Sunday, April 30, 2006
Heading north, I gained elevation, first 2000 feet, then 3000 feet, and the temperatures dropped from the 90s to the 80s. I got off the interstate at State Highway 69 and drove toward Prescott Valley,gaining elevation to 4000 and then 5000 feet. In Prescott Valley, I cut across to AZ 89A and up Mingus Mountain, eventually peaking at around 7100 feet (temperatures in the low 70s). The town of Jerome (Geronomo?) precipitously clings to the north side of the mountain, offering spectacular views. I recommend a visit to Jerome if you're ever in the area.
Heading down off the mountain, I could see the Red Rocks country of Sedona and environs ahead. Sedona is probably overdeveloped and overrun, but once there I found the natural setting beautiful, if one can ignore all the overhead electric wires. The picture above was taken in Sedona.
From Sedona, I headed back toward I-17 on AZ-179, and eventually back to Phoenix before the sun set. I'm holed up here tonight in a Holiday Inn before my plane flight back to Atlanta tomorrow.
I took a lot of pictures, beyond the one above, but for some reason Blogger isn't letting me upload them right now, so they'll have to wait until later in the week.
Saturday, April 29, 2006
Phoenix obtains most of its drinking water from the Salt, Verde, and Colorado Rivers. The Colorado River water is channeled to Phoenix through a canal system called the Central Arizona Project (CAP), which also serves Tucson and other municipalities. With more than 20 million people drinking Colorado River water every day, water usage is at or beyond the river's capacity. If development continues at the same rate or in the event of a drought, a large-scale water shortage among Colorado River users would be likely, leaving users to turn to area groundwater supplies, which are already in perilous condition.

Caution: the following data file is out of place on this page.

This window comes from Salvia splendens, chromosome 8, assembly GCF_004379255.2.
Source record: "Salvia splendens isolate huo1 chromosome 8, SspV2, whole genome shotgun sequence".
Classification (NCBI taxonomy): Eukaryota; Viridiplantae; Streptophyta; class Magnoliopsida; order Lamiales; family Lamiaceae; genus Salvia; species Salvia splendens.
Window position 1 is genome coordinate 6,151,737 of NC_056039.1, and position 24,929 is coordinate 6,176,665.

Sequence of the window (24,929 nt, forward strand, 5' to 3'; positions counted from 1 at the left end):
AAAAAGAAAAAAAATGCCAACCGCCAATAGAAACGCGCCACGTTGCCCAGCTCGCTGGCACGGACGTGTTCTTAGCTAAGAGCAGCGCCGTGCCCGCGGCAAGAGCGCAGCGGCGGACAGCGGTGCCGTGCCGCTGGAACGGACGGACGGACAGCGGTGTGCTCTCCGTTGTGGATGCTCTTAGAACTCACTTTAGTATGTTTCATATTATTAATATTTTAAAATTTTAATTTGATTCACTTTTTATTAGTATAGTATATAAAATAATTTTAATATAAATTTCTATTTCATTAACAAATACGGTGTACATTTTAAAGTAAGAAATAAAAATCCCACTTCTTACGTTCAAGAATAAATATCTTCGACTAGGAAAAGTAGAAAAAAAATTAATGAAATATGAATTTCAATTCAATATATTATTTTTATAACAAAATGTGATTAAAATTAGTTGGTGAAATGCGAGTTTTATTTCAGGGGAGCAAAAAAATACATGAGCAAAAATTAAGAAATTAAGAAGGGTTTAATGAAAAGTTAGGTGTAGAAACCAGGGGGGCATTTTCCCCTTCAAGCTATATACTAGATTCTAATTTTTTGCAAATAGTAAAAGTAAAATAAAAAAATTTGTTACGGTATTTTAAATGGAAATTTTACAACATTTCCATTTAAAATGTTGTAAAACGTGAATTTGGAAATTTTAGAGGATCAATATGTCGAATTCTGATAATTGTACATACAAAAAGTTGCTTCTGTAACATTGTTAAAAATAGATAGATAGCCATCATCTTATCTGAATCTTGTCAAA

Increased groundwater pumping to support population growth in south-central Arizona (including the Tucson and Phoenix areas) has already resulted in water-level declines of between 300 and 500 feet in much of the area. Land subsidence was first noticed in the 1940s and the ground level has sunk as much as 18 feet in some areas near Phoenix, indicating considerable and potentially irreversible impacts on aquifer storage and conductivity. In other words, even if the water were to be pumped back into the ground, the reservoir capacity is gone. Additionally, lowering of the water table has resulted in the loss of streamside vegetation.
The situation is similar in cities like Las Vegas and Denver, and there is no obvious quick or easy solution. They're simply going to run out of water someday, and the people will either have to go thirsty or move away.
Coming - to a town near you - 20 million former Colorado River drinkers!
Friday, April 28, 2006
Thursday, April 27, 2006
It's a beautiful day in Phoenix - sunny (as always), warm in the sun, cool in the shade. It might actually get chilly this evening.
The meeting is in the (wonderful, fabulous) Arizona Biltmore Resort & Spa. Beautiful southwestern architecture, pools everywhere, great food and the bathroom alone in my room is larger than the entire hotel room I stayed in at New York. It's a pity they actually expect me to show up at the meetings.
I didn't last year. Alert readers might recall that at last year's meeting in San Francisco, I came down with the flu and spent the entire time holed up in my room in the (wonderful, fabulous) Fairmont Hotel. It turned out to be one of the worst weeks in my life - illness, missing the meeting, breaking up with L., etc.